Saturday, 20 January, 2018

Texas police may soon act more like federal immigration enforcers

Texas Senate passes bill requiring school bus seat belts Texas police may soon act more like federal immigration enforcers
Melissa Porter | 28 April, 2017, 07:55

Members of the Texas House of Representatives are in for a lengthy - and heated - debate Wednesday as they take up Senate bill 4, a ban on so-called "sanctuary cities".

The bill does not allow police chiefs to discourage officers from inquiring about a person's immigration status during a traffic stop or other routine detention.

After 15 hours of debate on the House floor of the Texas Legislature, a strict ban was approved for "Sanctuary Cities".

The version of the bill passed by the house is considerably stronger than the proposal brought to the floor.

The Texas House bill originally would have allowed local law enforcement officers to inquire about federal immigration status if someone is arrested.

The Texas bill, SB 4 passed the state Senate in February.

It lets Texas withhold funding from local governments for acting as sanctuary cities, even as the Trump administration's efforts to do so nationally have been blocked in federal court.

Earlier in the day, Democrats spent the day arguing the bill is not needed because there is no municipality in Texas that is considered a sanctuary city.

According to the Texas Observer, hundreds protested in the Capitol rotunda, where their chants opposing the legislation could be heard during the marathon debate.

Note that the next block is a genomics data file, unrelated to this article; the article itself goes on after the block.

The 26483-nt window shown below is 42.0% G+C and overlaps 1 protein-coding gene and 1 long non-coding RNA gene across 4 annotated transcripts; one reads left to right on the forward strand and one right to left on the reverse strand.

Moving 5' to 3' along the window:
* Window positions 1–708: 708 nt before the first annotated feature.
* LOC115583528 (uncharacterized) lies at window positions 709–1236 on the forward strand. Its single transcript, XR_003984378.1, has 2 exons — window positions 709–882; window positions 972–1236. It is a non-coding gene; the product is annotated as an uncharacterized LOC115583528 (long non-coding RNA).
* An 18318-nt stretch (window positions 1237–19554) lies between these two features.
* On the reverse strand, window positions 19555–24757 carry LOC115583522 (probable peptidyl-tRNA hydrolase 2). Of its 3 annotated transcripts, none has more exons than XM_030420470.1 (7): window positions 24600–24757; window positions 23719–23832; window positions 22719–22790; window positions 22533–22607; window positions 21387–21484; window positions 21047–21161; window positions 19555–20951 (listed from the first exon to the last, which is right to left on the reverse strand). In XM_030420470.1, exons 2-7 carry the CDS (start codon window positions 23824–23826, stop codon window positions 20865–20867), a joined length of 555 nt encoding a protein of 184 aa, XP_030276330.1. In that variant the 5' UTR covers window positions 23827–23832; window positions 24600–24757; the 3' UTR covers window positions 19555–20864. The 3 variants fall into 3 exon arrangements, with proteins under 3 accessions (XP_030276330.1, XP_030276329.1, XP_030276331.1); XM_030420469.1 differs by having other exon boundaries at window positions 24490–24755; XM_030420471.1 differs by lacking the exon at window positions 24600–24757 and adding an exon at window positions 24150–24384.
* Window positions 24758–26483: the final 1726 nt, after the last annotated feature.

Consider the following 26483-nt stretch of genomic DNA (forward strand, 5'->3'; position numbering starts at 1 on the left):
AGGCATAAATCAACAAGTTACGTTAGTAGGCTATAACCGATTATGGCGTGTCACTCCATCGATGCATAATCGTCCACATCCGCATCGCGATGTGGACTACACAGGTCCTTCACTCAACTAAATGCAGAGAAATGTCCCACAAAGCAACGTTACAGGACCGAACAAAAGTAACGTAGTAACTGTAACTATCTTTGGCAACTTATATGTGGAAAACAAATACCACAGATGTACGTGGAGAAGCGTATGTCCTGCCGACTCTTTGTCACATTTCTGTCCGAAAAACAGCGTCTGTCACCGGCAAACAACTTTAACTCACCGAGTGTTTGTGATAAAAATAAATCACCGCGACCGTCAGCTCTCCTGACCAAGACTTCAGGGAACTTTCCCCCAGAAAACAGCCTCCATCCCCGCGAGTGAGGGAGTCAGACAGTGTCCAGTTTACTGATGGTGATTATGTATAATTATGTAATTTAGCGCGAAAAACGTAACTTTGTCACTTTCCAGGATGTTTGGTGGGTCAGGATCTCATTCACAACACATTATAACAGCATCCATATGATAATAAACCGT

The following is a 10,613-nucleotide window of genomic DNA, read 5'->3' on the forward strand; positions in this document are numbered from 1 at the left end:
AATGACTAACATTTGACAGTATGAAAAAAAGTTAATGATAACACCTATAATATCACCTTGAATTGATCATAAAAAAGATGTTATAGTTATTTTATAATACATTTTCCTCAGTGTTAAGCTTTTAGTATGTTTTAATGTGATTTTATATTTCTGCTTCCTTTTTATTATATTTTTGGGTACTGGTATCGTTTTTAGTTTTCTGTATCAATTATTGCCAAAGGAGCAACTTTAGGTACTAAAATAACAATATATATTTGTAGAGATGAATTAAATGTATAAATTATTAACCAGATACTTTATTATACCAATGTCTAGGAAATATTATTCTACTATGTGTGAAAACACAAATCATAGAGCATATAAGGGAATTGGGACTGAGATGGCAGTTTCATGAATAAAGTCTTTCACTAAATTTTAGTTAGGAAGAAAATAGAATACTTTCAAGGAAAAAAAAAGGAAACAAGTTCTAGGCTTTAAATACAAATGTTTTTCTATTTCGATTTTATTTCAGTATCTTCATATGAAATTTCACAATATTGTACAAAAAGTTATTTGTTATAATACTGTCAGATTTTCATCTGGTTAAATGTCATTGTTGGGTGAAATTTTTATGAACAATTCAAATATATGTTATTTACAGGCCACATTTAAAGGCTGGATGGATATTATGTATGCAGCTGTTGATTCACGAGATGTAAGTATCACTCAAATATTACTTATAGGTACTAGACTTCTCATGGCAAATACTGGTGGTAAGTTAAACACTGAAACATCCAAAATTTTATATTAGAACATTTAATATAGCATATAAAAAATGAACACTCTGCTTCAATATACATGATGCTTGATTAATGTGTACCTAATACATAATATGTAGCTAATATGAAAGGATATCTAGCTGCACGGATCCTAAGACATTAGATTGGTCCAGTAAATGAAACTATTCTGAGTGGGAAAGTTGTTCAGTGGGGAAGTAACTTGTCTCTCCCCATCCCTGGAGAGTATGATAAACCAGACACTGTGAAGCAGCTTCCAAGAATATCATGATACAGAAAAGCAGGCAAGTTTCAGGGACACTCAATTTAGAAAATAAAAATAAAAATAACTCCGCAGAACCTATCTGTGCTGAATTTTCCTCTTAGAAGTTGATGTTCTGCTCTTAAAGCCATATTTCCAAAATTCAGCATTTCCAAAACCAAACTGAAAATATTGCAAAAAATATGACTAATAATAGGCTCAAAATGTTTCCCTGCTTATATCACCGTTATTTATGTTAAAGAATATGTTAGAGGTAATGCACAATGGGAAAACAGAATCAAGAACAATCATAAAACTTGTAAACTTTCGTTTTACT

Rene Oliveira, a Democratic representative from the border city of Brownsville, said the bill has sent a chill through immigrant communities anxious that even people in the United States legally can be picked up by police for minor infractions and subject to a process aimed at deportation. Officials there dispute that they're breaking the law, but Gov. Abbott stripped the county of some $1.5 million in state funds in retaliation.

Sheriffs warn the bill could make their jobs harder if immigrant communities-including crime victims and witnesses-fear the police.

The measure also includes provisions to protect against discrimination and ensure law enforcement act within the bounds of federal law. Austin City Councilman Greg Casar derided the bill as a "racist" attack on Hispanics and immigrants and said opponents will immediately challenge the law in the courts.

Most law enforcement agencies in the state strongly opposed the bill and testified that it would erode public trust, making communities less safe. She said she's received hate mail telling her to "die" and "starve".

San Antonio Rep. Diego Bernal questioned Schaefer about how his amendment could make simple interactions with law enforcement lead to an immigration check, asking if someone could be detained for speeding.

The bill comes as Republican U.S. President Donald Trump has made combating illegal immigration a priority.

"(The bill) is about upholding the rule of law and keeping our community safe from real criminals who are threats to other law-abiding Texans and who also happen to be in our country illegally", Geren said during the bill's committee hearing last month. Democrats met behind closed doors twice to debate whether to accept offers from the Republicans in which they would give up numerous amendments they had planned in exchange for the House avoiding votes on Schaefer's measure and potentially on other conservative-driven amendments.